Captain Wentworth is sensitive in dealing with Mrs. Musgrove, amusing at dinner, and outspoken in his beliefs. He admits that he would never willingly let women aboard his ship, as he thinks it is not a suitable place for them. Mrs. Croft disagrees, and asserts her feeling that she has always been perfectly comfortable on board her husband's ship. The Crofts joke that when Frederick Wentworth is married, he will sing a different tune. The Crofts discuss their marriage. Mrs. Croft travels with her husband almost everywhere and cannot bear to be separated from him.

At the end of the evening there is dancing, and Anne prefers to play music for them all night. Captain Wentworth seems to be having a terrific time. All the young ladies, including both Miss Musgroves are enamored by him. Although he rarely addresses her, Anne is hurt by the "cold politeness" in his voice.


Austen uses the narrative mode of free indirect discourse to indirectly convey the thoughts and feelings of her characters. In Chapter Seven, which concentrates on Anne's reaction to Captain Wentworth's reappearance, the narrative mode is especially apparent. Austen writes: "She had seen him. They had met. They had been once more in the same room!" Such a series of sentences allows Austen to express the excitement of her protagonist without directly forcing the narrator to declare it. This mode of narration is a literary technique characteristic of Austen.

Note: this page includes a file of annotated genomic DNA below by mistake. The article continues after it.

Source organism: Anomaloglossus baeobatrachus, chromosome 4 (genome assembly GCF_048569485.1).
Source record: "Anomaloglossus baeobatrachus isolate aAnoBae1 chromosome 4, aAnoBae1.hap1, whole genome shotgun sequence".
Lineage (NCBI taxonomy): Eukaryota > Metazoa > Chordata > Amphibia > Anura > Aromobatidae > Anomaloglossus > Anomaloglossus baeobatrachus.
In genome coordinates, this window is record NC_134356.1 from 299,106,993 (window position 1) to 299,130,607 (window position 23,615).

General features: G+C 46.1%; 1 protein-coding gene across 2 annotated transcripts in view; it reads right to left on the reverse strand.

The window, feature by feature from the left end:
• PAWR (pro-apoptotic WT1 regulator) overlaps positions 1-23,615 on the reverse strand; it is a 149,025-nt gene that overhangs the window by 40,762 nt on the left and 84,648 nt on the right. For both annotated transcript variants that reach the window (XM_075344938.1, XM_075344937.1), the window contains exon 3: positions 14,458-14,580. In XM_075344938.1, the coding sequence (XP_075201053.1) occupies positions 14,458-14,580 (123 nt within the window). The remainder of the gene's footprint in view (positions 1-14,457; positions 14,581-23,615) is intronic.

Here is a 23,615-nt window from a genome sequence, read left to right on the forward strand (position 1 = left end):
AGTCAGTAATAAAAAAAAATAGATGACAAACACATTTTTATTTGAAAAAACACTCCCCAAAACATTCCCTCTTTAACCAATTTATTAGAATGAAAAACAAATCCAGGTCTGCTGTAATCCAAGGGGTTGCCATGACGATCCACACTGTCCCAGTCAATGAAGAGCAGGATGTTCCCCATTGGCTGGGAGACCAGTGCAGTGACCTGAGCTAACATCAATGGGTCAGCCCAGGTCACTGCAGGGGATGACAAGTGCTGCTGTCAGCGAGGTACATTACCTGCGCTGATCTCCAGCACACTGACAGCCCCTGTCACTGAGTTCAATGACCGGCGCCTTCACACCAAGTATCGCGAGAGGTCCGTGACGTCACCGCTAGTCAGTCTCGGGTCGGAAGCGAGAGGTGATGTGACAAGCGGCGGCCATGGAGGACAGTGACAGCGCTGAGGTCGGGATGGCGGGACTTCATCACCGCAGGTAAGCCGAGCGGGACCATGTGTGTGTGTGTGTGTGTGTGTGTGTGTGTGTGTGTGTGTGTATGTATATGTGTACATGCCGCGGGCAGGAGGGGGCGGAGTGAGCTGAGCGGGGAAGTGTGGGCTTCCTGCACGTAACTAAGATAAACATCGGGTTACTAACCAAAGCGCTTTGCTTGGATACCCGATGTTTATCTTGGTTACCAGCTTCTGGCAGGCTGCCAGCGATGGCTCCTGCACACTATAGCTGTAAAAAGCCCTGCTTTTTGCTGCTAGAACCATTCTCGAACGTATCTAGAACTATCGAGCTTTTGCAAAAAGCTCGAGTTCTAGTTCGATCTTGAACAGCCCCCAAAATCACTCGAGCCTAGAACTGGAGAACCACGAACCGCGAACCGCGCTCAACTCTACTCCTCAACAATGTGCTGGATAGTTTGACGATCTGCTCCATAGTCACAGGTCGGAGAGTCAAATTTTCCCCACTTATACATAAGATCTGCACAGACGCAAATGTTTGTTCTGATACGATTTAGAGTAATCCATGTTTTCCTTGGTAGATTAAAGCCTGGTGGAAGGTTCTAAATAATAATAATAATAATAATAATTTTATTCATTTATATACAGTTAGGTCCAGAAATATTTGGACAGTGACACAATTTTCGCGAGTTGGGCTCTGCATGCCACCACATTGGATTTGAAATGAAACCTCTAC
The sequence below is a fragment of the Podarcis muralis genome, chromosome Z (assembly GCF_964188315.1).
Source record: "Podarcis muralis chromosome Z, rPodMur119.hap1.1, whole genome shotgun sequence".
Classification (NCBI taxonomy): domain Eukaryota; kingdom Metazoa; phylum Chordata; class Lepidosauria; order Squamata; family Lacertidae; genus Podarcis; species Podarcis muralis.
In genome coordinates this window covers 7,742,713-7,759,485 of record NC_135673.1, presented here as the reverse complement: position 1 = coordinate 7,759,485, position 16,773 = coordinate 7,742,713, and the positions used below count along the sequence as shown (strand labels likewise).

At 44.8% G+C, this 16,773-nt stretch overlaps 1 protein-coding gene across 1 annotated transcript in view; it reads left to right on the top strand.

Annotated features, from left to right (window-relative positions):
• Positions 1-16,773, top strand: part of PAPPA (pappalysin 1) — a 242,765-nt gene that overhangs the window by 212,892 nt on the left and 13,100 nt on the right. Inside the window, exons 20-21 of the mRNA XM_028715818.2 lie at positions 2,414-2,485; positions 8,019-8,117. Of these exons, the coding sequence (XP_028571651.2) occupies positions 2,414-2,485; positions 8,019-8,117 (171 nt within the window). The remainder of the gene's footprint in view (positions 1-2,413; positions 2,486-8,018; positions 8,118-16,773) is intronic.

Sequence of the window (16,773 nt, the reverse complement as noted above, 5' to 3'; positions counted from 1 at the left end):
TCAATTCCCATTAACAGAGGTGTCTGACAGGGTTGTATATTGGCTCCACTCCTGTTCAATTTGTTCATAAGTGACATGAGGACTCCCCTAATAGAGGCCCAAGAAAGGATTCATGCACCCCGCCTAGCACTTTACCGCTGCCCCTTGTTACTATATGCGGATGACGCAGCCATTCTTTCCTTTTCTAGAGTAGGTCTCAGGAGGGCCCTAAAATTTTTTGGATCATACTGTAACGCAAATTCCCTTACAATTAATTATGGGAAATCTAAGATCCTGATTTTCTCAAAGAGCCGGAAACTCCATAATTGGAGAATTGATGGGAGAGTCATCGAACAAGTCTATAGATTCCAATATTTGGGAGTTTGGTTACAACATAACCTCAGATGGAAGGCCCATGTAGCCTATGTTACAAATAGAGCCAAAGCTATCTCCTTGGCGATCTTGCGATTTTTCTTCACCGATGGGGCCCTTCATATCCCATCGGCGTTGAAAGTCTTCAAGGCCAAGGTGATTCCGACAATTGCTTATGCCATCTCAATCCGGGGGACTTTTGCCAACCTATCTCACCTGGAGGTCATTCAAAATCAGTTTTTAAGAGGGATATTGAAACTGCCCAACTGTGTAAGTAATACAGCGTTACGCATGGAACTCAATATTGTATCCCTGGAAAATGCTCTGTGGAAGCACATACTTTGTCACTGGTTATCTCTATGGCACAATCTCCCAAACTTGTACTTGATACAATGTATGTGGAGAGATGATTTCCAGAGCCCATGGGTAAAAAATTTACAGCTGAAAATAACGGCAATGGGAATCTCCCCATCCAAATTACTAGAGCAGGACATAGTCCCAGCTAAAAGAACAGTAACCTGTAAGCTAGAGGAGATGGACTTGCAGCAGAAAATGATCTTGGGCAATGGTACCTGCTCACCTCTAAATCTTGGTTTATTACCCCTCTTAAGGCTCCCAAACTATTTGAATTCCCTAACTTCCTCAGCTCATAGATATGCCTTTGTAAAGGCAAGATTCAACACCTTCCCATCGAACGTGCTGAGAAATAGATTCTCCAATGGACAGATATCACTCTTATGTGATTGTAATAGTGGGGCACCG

These chapters address the issue of motherhood, another frequent theme in Austen's novels. We see two very different motherly reactions in these passages, that of Mary for her young son who is hurt, and that of Mrs. Musgrove for her late son, Dick. Mary, though initially hysterical at the thought of her boy being seriously injured, soon gets over her hysteria and loses interest when she realizes he will most likely be all right. She reasons that she may as well go out to dinner, since she can be of little use to her son at home. Mary is one of Austen's "silly parents." She is silly because she pretends to have all the concerns of a mother, when in reality she has little loving feeling or maternal protectiveness. Austen presents Mary as an example of a bad (but not malicious) mother, someone who cares more about her own entertainment than her child's well-being.

Mrs. Musgrove is reminded of her late son when Captain Wentworth, his former commander, comes to dine with them. She wishes to hear as much about her son as possible, and though not hysterical, shows great regret and sadness over the fate of her boy. Unlike Mary, Mrs. Musgrove is not a "silly parent," yet like her daughter-in-law, she uses her children to draw attention to herself. Encouraging Captain Wentworth to speak of Dick means that he must give her attention and comfort. Both passages are examples of Austen's close observation of social roles and the different ways people fill those roles in society.